The positive market movements (£19.5bn) offset the net outflows of £1.3bn. The adjusted operating profit before tax reached £1,149m, down 21.9% yoy. The insurer benefited less from longevity assumption changes (£126m vs. £441m in 2018) in the Heritage business and the lower Asset Management fees margin (38bp vs. 40 bp in 2018) in the Savings and Asset Management one. The current context has led to a decrease in the Solvency II ratio by 10%, but the capital position remains resilient at 166%.
Mattioli Woods has issued a trading update around the impact of the ongoing COVID-19 pandemic. We are reassured to hear that trading for the first 9m of FY20e (to Feb-20) was in line with expectations. There is likely to be a revenue impact, from falling asset prices and limits to normal business activity, however, it is not possible to quantify this just yet. A number of proactive measures are being taken to adjust the cost base to mitigate the short term impact, including reduced senior management team/variable compensation. We would highlight that c.55% of MW’s revenue is not linked to the value of client assets, providing a degree of insulation to asset prices. We make no forecast changes at this stage, but will monitor events and make any adjustments when there is greater certainty
In the past month the group has made significant progress in pivoting its business away from its traditional face-to-face model. Although lending levels remain appropriately subdued, it has achieved an impressive collections performance, with its largest business running at about 90% of pre-lockdown levels. This, combined with the group’s high risk-adjusted margins has enabled it to generate £3m of FCF in the first three weeks of April, taking its net cash position to £38.7m as of 21 April. This strong financial position, combined with the group’s innovative approach to product development puts it in an extremely strong position to serve its clients and win share when the current government restrictions are eventually lifted. Reflecting this positive outlook we reiterate our BUY rating.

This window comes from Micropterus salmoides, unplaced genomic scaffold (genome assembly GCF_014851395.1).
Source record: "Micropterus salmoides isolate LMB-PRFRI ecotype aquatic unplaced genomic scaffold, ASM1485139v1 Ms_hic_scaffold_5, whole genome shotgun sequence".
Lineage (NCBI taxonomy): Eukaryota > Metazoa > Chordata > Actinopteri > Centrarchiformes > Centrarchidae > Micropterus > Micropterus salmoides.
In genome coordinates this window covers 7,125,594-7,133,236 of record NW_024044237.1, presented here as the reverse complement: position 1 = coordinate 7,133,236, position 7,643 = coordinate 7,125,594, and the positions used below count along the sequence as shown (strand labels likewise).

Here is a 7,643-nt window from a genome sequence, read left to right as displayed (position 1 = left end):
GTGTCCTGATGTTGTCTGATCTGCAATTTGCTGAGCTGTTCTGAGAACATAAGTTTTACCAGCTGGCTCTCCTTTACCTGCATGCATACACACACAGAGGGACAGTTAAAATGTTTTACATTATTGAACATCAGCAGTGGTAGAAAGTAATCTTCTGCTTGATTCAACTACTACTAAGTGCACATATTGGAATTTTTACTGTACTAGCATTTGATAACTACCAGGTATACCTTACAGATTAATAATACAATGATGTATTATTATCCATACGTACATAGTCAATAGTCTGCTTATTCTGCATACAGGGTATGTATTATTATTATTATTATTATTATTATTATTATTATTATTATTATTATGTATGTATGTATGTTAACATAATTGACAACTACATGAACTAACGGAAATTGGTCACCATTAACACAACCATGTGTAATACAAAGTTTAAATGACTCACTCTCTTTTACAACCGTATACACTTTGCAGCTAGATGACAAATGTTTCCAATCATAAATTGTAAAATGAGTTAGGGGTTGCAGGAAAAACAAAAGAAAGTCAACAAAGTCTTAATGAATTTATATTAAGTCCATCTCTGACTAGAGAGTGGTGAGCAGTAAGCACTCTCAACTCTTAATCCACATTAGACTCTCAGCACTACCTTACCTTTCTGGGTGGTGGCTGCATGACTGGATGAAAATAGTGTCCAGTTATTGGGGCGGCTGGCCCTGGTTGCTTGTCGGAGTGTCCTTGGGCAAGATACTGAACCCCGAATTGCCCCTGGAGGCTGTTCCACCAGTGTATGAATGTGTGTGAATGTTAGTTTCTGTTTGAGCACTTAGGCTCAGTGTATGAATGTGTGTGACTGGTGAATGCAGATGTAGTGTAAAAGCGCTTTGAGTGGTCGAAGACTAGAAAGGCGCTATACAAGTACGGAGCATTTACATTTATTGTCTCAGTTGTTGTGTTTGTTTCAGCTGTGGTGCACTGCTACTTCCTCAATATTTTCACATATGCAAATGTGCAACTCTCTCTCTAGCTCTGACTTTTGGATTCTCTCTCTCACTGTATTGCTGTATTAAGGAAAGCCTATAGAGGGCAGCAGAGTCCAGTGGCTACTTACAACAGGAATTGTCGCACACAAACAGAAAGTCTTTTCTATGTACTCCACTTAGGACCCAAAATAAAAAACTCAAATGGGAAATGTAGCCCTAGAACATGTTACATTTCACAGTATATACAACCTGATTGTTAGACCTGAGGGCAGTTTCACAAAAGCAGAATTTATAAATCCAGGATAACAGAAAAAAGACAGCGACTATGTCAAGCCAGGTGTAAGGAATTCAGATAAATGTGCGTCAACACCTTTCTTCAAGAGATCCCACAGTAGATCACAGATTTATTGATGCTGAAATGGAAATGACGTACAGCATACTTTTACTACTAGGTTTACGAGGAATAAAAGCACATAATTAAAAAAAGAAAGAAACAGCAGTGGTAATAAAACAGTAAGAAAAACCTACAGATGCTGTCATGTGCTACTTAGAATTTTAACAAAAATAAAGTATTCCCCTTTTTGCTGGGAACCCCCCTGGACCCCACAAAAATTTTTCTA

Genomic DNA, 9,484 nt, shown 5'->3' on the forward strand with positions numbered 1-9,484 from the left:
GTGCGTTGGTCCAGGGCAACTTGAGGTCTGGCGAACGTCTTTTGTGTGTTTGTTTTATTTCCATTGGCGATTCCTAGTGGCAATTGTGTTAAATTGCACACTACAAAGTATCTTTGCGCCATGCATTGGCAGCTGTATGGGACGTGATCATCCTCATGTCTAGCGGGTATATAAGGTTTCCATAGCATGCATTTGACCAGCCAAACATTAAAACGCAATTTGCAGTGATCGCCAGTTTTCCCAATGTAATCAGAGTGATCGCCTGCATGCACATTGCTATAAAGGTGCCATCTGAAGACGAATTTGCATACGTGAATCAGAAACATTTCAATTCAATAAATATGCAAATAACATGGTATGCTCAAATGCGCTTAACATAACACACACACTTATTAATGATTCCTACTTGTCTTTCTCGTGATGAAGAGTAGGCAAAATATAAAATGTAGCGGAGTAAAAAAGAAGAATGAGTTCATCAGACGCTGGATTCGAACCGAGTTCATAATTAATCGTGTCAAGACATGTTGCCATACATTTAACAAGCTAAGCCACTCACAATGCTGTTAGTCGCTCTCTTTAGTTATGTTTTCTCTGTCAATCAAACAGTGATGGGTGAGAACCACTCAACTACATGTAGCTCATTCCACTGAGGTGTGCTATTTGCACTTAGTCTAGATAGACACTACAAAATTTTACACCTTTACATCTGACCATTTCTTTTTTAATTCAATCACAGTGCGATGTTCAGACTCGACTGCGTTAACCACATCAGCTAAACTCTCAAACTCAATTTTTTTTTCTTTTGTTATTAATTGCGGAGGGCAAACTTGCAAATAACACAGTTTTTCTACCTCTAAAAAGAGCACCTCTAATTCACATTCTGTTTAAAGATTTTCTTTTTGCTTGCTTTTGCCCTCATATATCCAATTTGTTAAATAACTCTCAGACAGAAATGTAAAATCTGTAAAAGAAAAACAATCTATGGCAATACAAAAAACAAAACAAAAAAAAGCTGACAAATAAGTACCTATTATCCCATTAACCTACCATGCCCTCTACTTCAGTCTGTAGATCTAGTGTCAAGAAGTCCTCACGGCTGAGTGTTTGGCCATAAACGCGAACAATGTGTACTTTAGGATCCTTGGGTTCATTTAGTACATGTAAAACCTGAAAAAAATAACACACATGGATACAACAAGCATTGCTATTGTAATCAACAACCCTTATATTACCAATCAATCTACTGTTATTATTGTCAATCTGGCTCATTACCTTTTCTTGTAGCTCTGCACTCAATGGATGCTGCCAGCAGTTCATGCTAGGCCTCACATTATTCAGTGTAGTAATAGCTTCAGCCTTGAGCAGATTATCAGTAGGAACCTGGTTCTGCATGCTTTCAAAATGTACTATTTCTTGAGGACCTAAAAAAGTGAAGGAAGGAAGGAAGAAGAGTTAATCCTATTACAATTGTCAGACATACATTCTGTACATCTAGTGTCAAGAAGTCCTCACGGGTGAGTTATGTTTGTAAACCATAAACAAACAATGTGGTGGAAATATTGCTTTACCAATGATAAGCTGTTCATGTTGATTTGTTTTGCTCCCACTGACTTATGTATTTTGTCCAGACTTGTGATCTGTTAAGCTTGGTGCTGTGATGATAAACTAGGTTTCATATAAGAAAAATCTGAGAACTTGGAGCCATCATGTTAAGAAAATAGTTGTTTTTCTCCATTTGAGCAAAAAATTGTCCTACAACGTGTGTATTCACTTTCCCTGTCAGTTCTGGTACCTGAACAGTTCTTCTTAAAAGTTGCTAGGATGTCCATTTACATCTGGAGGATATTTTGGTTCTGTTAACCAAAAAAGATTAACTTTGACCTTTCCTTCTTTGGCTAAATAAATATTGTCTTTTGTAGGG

Companies: Non-Standard Finance
In this note, we analyze the indebtedness of 35 international E&Ps publicly listed in the UK, Canada, Norway, Sweden and the USA. For each company, we look at (1) cash position, (2) level and nature of debt (including covenants), (3) debt service and principal repayment framework and (4) Brent price required from April to YE20 to meet all the obligations and keep cash positions intact. We also estimate YE20 cash if Brent were to average US$20/bbl from April to YE20. While the oil demand and oil price collapse are of unprecedented historical proportions and the opportunities to cut costs much more limited than in 2014, most companies (with a few exceptions) entered the crisis in much better position than six years ago, with stronger balance sheets and often already extended debt maturities. In addition, this time around, many E&Ps have already been deleveraging for 1-2 years and are not caught in the middle of large developments that cannot be halted. The previous crisis also showed that debt providers could relax debt covenants for a certain period as long as interest and principal repayment obligations were met. This implies that as long as operations are not interrupted and counterparties keep paying their bills (Kurdistan), the storm can be weathered by most for a few quarters.
With (1) Brent price of about US$50/bbl in 1Q20, (2) reduced capex programmes, (3) material hedging programmes covering a large proportion of FY20 production at higher prices and (4) limited principal repayments in 2020, we find that most companies can meet all their costs and obligations in 2020 at Brent prices below US$40/bbl and often below US$35/bbl) from April until YE20 and keep their cash intact, allowing them to remain solvent at much lower prices for some time. In particular, Maha Energy and SDX Energy are cash neutral at about US$20/bbl. When factoring the divestment of Uganda, Tullow needs only US$9/bbl to maintain its YE20 cash equal to YE19. Canacol Energy, Diversified Gas and Oil, Independent Oil & Gas, Orca Exploration, Serica Energy and Wentworth Resources are gas stories not really exposed to oil prices and Africa Oil has hedged 95% of its FY20 production at over US$65/bbl.
Companies: AKERBP AOI CNE CNE DGOC EGY ENOG ENQ GENL GKP GPRK GTE HUR IOG JSE KOS LUPE MAHAA OKEA ORC.B PEN PHAR PMO PTAL PXT RRE SDX SEPL TETY TGL TLW TXP WRL